* Contrived to bring about the execution of Edward of Lancaster, a claimant to the throne, after the battle of Tewkesbury in 1471;

* Murdered Henry VI in the Tower of London, also in 1471;

* Had his brother George, the Duke of Clarence, drowned in a barrel of wine, in 1478;

* Usurped the throne of Edward V, in 1483, after having Edward and his younger brother, Richard, both children, locked in the tower and declared illegitimate;

* Had the two boys smothered, probably in 1483, and buried under a stair in the tower;

* Poisoned his wife, in 1485.

Among other things.

This is a lengthy rap sheet. Miss Nokes offers alibis:

"According to contemporary accounts, Edward was slain on the field in battle. . . . There is no evidence to connect Richard with the death of Henry VI." Reports that Richard killed his brother are not to be trusted; the same for the murder of his wife, she said.

And as for the usurpation and murder of the young king and his brother, his nephews, she said that if the children were illegitimate, Richard would have had a right to the throne. Reportedly he was informed they were. As for their murder, there is no evidence. The small bones, found in the tower in 1674 and now interred in Westminster Abbey, have not been proved to be of the two children in question.

Of all the crimes Richard is accused of, the murder of the boys is the one he is condemned for most vehemently.

A. P. Pollard, in his book "The Princes in the Tower," argues that though it is impossible to prove Richard's guilt, "It is probable, however, that they were killed with the knowledge of the king before the middle of September 1483."

"A lot of historians tend to think that way," said Miss Nokes, not exactly dismissively but in a voice suffused with skepticism.

It is unclear what drives the Ricardians. Why bother about the reputation of an obscure king? Is it a hobby -- or a hobbyhorse? Are the Ricardians like those people who go around trying to persuade the world that Shakespeare's plays were actually written by Francis Bacon?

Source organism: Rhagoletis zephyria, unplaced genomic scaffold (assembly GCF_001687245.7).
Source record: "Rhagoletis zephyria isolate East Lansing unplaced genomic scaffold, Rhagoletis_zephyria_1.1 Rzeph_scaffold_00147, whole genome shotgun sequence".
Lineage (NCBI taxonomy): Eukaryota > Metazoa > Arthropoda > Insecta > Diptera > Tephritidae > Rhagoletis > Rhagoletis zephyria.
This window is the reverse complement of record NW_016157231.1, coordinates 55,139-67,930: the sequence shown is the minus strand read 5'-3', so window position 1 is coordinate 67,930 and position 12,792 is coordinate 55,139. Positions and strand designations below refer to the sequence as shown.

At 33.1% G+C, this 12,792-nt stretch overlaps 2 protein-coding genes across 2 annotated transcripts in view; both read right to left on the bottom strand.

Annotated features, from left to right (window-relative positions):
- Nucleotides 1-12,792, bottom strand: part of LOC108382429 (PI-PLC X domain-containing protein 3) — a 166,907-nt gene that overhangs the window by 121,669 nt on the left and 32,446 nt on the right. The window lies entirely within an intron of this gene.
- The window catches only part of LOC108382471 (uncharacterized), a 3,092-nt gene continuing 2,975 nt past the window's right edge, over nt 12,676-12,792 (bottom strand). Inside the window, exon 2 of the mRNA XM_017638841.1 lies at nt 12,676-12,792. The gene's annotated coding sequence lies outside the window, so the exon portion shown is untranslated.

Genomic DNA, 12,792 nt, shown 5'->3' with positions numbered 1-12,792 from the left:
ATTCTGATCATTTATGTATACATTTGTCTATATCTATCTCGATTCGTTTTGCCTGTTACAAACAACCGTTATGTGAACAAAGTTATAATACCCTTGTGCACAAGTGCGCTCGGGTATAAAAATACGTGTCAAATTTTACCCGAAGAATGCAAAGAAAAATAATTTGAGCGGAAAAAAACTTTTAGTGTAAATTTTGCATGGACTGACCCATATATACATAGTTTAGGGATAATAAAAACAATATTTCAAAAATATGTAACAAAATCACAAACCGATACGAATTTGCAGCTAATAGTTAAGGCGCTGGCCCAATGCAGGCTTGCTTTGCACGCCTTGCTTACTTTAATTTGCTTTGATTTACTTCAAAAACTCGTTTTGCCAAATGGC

England is full of people grouped in little societies with weird agendas. But the Ricardians seem to have moved beyond that. "We are respectable now," says Miss Nokes, suggesting they weren't always so.

Why do they do it? "There is a feeling among us that we want to see a wrong righted."

How do they do it? Very quietly: They organize lectures on arcane topics somehow related to their cause -- like the June lecture on the bell ringers of Fotheringhay (where Richard was born in 1452), and they observe the anniversary of his death by gathering each Aug. 22 on Bosworth Field.

(They can't go to his tomb at Leicester Abbey, since his remains were pulled out during the reign of Henry VIII and thrown into the Soar River.)

Are they succeeding in getting the message on Richard across? "Increasingly, he is being given the benefit of the doubt," Miss Nokes said.

Mr. Battcock said, "History taught in schools these days is much changed; they are more careful when they talk about Richard's reign."

Col. David Anderson, deputy governor of the Tower of London, )) where English history is offered at its bloodiest, lends some support.

"When our chaps are giving the tours, we tend to emphasize the melodrama. You know, the bloody and gory side," he said, adding: "A few years ago one tended to implicate Richard III perhaps a little more strongly than one does today.

"Is that because of the Richard III Society? I don't know. It just is."